From Stu in the USA office
22 April, 2011
Ben called in from IBC late yesterday to let us know that he had just successfully completed evacuating one of our members who had come down with suspected HAPE in the early morning hours of the 21st. She is already at this time back in Kathmandu and feeling much better. The rest of the team in doing well in ABC and waiting for Ben and Siddhi to return.
At around 4 am Pille awoke with a productive cough and poor presentation and Ben took immediate steps to ensure she got down to CBC as fast as possible. At that time in the morning there are few options and so Ben and Siddhi and Priit put considerable effort into carrying and assisting Pille out of ABC and all the way down through IBC to CBC. From what Ben shared it sounds like Siddhi carried Pille on his shoulder for a considerable portion of the evacuation giving further testament to his enormous strength and endurance. Thanks Siddhi!
Ben said that as Pille descended her condition improved markedly and she was under her own power by the time the reached CBC. After arriving at CBC a 4x4 jeep was arranged and Pille and Priit headed to the border which they reached by the end of the day.
Pille remained on oxygen throughout the evacuation as well as during the drive back to the border. One of the challenges of the drive is that one has to reascend on several passes and with no way to avoid that the best one can do is have oxygen as a precaution.Today they completed the trip back to Kathmandu and are resting up at our team hotel for a few days.
Meanwhile at ABC
Ben and Siddhi will both be back in ABC today and the team will get back to the work of moving gear and tests up to C1. Obviously both Ben and Siddhi will need a bit of rest after the effort to go all the way down to CBC and back to ABC but Keith and Sophie should be able to move on up to C1 with a carry in the morning. We'll have word from ABC in the next 24hours about the re vamped schedule and share that in our next dispatch.
We are sorry to have Pille and Priit have to leave the team as they were strong and positive members. They have some time ahead of them and our agent Nima will be helping them to arrange an alternative adventure once they have rested up and made a decision about what to do with their time.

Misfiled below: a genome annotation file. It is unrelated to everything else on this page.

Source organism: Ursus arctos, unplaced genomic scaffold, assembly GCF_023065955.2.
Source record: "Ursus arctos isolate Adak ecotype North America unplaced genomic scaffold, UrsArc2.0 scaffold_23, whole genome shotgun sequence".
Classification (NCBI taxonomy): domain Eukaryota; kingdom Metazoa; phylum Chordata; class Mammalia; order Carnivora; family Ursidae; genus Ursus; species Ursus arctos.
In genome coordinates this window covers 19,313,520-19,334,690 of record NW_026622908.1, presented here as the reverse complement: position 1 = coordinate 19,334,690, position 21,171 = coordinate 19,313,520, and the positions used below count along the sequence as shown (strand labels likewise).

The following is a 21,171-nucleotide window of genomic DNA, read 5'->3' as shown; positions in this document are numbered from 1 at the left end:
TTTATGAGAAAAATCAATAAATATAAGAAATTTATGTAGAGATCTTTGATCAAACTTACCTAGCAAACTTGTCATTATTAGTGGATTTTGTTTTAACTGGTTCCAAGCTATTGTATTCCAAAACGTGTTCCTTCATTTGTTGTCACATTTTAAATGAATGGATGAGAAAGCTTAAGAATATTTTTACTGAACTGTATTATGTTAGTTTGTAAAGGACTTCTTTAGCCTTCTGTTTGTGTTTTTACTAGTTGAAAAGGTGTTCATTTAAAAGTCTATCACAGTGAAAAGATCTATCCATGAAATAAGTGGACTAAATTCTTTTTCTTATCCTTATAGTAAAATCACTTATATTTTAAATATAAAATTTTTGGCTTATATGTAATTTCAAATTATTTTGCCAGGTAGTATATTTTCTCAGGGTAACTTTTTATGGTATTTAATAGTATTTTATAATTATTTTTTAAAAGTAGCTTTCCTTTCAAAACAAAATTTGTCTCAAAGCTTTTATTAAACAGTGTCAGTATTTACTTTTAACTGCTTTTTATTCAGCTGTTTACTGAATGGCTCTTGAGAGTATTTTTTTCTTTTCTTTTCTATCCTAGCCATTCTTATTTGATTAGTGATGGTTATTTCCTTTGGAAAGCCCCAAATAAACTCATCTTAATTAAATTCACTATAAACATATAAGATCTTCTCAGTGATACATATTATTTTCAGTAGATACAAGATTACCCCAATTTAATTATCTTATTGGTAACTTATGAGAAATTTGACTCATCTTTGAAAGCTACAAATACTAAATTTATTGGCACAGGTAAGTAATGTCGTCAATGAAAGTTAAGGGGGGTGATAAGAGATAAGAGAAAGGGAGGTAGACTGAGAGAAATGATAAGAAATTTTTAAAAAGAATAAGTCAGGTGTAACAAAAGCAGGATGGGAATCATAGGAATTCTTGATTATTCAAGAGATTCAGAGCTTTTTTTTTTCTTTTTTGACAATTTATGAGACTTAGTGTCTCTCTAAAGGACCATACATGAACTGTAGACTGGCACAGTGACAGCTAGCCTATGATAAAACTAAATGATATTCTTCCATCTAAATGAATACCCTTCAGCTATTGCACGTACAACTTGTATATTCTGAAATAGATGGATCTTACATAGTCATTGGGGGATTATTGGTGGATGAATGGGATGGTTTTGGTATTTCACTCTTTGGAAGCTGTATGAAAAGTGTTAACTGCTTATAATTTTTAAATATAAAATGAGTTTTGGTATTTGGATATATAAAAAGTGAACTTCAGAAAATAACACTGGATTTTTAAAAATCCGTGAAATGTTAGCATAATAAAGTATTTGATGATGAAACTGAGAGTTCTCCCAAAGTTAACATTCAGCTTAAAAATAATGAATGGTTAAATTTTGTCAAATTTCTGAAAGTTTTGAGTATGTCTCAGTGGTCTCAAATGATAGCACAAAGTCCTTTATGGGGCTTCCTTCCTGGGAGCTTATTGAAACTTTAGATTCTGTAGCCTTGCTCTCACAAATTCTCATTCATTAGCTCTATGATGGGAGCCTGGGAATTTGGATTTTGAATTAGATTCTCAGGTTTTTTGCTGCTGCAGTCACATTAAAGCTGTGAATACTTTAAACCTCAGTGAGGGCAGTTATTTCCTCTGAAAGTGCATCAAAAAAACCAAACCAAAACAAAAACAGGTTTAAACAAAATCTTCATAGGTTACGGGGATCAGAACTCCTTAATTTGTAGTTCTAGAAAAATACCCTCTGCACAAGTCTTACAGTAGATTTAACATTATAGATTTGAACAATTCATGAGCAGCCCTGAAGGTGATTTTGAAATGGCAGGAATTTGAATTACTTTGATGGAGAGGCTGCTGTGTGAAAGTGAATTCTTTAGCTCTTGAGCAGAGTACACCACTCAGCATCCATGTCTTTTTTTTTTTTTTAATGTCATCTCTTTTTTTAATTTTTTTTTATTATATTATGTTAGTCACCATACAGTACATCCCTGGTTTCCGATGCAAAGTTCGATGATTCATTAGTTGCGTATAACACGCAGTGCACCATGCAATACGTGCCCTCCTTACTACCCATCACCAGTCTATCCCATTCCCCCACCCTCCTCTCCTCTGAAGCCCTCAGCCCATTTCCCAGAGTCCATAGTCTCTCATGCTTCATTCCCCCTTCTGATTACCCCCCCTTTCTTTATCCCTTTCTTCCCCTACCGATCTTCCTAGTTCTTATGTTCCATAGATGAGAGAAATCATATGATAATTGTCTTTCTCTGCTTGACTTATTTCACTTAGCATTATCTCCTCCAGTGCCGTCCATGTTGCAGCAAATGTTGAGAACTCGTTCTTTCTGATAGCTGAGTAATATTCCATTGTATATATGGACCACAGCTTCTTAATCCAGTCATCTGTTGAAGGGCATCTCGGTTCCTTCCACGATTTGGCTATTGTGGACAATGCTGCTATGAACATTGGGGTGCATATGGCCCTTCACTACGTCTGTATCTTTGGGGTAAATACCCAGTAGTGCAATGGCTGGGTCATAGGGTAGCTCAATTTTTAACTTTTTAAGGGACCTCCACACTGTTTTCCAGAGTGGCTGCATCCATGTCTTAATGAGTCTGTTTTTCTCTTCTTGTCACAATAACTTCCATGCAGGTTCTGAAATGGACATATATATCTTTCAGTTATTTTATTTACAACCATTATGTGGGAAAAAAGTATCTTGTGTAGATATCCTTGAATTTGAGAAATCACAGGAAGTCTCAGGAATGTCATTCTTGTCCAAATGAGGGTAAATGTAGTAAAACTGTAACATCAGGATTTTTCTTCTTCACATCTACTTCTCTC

High Altitude Pulmonary Edema (HAPE) is a medical condition in which fluid builds up in the lungs and blocks the body from bringing new oxygen into the blood stream causing a state of hypoxia. In some cases it can be severe enough to be fatal but typically with a rapid descent of several thousand feet the situation resolves and the body begins the process of reabsorbing the fluid that was building up in the lungs.
There are numerous signs and symptoms we look for in a suspected HAPE case and they can include a productive cough (progressing from clear to pink), lack of recovery after resting, cyanosis, breathsounds that have a gurgle or rattle to them and more. HAPE can present much like a chest cold, asthma or pneumonia but at altitude any difficulty breathing is assumed to be HAPE until otherwise proven.
Causes are varied but even a person taking good care to acclimatize on a reasonable schedule can succumb to HAPE. The treatments can included hyperbaric chambers and medications (niphedipine, dexamethasone, diamox and oxygen the most common) but there is nothing that is more important than a rapid descent. For some people this may be as little as 1000-2000ft but for others it may mean 4-5000ft or even a return all the way to see level. In our case the drop from ABC (5700m) to CBC(4900m) was approximately 800m or 2640ft and this was sufficient for symptoms to begin to subside.
In some cases climbers will feel considerably better after a few days down low and consider ascending again. This is obviously accepting a large degree of risk of contracting HAPE again but there are numerous cases of this happening even on 8000m peaks. For most people it makes best sense to stay where the air is thick and enjoy the Terai in Nepal, the Ganges and Varanassi in India, or the beaches and rock climbing in Thailand!
for more info on HAPE and altitude illness you can see a case study we have from a few years back on our site as well as visit any of the links below
ABC’s of HAPE and HACE – a case study in serious high altitude illness